SACRAMENTO — Gov. Gray Davis is expanding California’s efforts to battle the threat of bio-terrorism as fears of deadly germs rise across the nation.
Davis said Monday he will call on scientists from the University of California, other universities and the private sector to advise him on the state’s preparedness for a potential attack using biological or chemical weapons.
“We are just preparing for the worst but hoping for the best,” Davis said during a series of interviews with broadcast media across the state.
The announcement comes as fears of a bio-terrorist attack are surging following the death last week of a Florida man from Anthrax disease and the discovery of spores of the potentially deadly bacterium in one of his co-workers.
Davis said a task force has been preparing for potential bio-terrorism attacks for two years in California. Since Sept. 11, state officials have held seminars to train medical personnel to spot and treat Anthrax and other diseases and are testing California’s water system daily.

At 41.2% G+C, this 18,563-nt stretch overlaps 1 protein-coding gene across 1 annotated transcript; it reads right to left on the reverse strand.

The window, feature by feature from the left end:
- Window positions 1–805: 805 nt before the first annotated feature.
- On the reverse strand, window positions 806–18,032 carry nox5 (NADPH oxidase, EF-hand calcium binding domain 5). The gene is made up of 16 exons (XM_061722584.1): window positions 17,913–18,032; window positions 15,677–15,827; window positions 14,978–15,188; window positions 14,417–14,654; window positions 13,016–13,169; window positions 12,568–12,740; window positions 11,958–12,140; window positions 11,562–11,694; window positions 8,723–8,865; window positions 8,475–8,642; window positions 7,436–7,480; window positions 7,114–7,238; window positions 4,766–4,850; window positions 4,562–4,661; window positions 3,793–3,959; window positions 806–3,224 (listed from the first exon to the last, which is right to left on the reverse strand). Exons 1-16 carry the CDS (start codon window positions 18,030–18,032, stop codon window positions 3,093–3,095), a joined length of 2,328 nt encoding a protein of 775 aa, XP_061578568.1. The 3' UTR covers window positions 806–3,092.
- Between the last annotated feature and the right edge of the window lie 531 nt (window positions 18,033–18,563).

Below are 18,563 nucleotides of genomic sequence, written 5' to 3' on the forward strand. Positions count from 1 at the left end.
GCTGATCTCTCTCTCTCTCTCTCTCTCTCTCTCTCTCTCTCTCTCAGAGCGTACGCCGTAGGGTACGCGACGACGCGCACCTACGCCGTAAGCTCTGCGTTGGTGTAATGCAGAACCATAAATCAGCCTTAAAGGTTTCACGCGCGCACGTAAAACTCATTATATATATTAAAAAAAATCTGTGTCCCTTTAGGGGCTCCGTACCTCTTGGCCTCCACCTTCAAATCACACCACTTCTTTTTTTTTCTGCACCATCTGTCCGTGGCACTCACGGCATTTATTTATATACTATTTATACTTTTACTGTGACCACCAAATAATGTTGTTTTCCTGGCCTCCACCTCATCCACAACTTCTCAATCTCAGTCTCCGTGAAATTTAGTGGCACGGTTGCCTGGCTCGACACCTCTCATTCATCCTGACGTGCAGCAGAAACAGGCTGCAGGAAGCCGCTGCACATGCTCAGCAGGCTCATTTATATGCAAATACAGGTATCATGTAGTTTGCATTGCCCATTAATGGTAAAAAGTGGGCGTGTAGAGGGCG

The California Highway Patrol also has stepped up patrols across the state from aqueducts and bridges to amusement parks and nuclear power plants, Davis said.
“We are moving on all fronts to envision any contingency and to prepare for it,” he said.
Davis said he will “assemble the best scientists we have” to analyze what more should be done.
California has been mentioned as a likely target for further terrorist strikes, and Davis said Attorney General John Ashcroft warned him that Hollywood film studios could be at risk.
Still, Davis said authorities have found no credible threats to California so far, and he urged the state’s residents to “summon up the personal courage” to go about their lives without fear.
“We just have to live our lives, otherwise the terrorists win,” Davis said.